Labib founded the organization InclusionX at the age of 16 years old. InclusionX seeks to give individuals with disabilities a role and voice in society by overcoming society created barriers to participation. Labib wants to ‘break down the invisible wall which is like a glass barrier that exists between children with and without disabilities in Bangladesh due to various societal and family reasons’. While based in Dhaka currently Labib sees InclusionX as an organization that is needed across the whole of Bangladesh.
Labib has always been observant and while growing up saw the need for innovative solutions to the challenged disabled people face. It was seeing the lack of understanding amongst his able bodied friends when they visited a school called Society for the Welfare of the Intellectually Disabled (SWID) that made him feel he needed to address this problem. He wanted to close the gap between the able bodied and disabled.
In 2015 he created InclusionX Connecting Circle to help build bridges between people. It was a school visiting program that saw 250 people visit SWID and Autism Welfare Foundation School (AWF). The success of this project led to him starting InclusionX – The Joy of Computing in 2016. This countered the idea that disabled children don’t have the intellectual capacity to do new tasks and gave them computing skills key to many careers. Computers allow independence and can be used by someone who struggles with movement.
Another aspect of what InclusionX is give disabled people an opportunity to communicate and speak about their experience. InclusionX- Outreach works with schools throughout Dhaka that organize painting competitions. These events also include dancing, singing and poetry performances.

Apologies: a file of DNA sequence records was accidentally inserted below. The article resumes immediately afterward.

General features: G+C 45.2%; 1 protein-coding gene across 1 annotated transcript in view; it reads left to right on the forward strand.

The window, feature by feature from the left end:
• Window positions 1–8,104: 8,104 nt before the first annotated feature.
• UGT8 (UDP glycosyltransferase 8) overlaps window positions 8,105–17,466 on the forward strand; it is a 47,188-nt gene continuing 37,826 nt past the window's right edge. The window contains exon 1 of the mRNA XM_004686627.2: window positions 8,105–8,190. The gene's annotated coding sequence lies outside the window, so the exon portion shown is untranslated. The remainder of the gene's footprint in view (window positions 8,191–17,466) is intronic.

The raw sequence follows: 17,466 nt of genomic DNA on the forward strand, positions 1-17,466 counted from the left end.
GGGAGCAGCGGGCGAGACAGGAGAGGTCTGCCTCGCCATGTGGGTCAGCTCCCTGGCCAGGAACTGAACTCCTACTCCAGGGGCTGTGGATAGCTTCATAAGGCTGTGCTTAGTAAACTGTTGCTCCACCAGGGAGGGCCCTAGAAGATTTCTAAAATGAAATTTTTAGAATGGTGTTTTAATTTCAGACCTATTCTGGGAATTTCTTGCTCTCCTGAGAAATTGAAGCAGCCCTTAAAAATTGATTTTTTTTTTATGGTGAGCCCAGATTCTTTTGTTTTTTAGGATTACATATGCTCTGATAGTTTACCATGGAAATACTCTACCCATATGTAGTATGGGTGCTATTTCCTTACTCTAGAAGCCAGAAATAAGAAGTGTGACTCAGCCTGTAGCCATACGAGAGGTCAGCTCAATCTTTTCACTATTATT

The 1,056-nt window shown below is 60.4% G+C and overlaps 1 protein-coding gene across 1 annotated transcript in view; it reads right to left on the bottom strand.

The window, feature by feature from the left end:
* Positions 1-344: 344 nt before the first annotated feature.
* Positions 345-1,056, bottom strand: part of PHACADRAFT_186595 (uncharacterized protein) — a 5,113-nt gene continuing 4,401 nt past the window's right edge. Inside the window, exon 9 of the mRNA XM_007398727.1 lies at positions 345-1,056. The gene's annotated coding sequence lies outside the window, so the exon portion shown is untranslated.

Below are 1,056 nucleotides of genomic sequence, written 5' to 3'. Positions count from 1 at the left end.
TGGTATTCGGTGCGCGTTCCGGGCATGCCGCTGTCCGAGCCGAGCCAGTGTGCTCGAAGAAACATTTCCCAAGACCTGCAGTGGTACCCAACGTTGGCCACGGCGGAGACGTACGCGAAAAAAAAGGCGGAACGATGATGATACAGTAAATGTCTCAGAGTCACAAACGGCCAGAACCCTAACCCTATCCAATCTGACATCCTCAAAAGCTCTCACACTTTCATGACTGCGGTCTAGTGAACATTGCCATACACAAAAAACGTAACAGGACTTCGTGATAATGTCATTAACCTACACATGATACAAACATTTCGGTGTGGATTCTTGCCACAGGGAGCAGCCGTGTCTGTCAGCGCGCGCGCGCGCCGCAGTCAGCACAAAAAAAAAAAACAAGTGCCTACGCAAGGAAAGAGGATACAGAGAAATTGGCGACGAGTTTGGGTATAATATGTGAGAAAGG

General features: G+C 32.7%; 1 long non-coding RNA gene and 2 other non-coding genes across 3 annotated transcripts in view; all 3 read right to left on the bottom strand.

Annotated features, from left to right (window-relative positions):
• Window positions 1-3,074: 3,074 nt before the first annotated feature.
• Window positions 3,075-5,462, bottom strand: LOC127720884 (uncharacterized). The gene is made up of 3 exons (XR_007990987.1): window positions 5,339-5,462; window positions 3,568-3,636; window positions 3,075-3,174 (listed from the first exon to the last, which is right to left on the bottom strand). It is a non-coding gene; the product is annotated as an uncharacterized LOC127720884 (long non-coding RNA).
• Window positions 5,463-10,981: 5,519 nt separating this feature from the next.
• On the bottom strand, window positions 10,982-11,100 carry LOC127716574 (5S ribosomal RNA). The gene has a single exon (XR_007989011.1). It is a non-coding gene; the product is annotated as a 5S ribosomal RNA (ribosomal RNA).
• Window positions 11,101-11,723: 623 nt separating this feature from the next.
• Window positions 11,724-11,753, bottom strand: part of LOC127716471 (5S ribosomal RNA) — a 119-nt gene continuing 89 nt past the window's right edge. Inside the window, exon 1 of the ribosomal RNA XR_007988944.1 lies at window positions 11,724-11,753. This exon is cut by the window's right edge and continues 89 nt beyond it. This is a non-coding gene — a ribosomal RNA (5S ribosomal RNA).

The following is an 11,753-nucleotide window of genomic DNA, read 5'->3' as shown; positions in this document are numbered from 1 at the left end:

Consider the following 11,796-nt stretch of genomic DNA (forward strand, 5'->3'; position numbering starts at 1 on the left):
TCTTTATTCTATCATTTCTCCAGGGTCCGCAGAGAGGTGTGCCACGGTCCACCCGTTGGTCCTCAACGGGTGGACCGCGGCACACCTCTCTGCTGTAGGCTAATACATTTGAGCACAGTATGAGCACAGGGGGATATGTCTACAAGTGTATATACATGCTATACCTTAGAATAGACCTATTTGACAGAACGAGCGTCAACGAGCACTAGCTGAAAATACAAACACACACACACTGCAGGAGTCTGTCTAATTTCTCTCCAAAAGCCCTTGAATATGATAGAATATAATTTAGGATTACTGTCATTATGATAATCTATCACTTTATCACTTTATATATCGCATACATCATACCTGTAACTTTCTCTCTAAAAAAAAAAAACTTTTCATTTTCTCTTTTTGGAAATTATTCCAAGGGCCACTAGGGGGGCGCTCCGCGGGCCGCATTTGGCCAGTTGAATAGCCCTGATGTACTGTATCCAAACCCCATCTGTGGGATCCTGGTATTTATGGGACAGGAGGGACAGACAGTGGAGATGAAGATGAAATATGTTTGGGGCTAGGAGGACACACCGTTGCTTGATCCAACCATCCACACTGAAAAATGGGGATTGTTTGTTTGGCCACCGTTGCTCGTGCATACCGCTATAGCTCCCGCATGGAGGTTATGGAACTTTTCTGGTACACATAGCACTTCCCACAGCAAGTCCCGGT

Through events such as the InclusionX – Outreach Symposium and InclusionX Day Labib has begun to link the key voices in the field of disability rights and education. He puts learning at the center of the events. Commenting that he learns as much as anyone.
Labib has faced challenges often the biggest is the families of the children. It is not uncommon for the families of children to say they cannot attend. It is also challenging to source resources such as computers. So far they have relied on the generosity of the EMK Center but other organizations have proved reluctant to help. It saddens Labib that the prestigious schools with large computer labs won’t help InclusionX.
Labib believes it is through words one can bring about change. He feels that by continually talking about what they are doing he can make people understand the need for change.
If you or someone you know is, like Labib, making a big or small change in their community, and is between the ages of 12 and 20, then get them to apply for Ashoka’s Youth Venture program. Apply here.
Written - Maesha Rashedin
Edited - Jake Smaje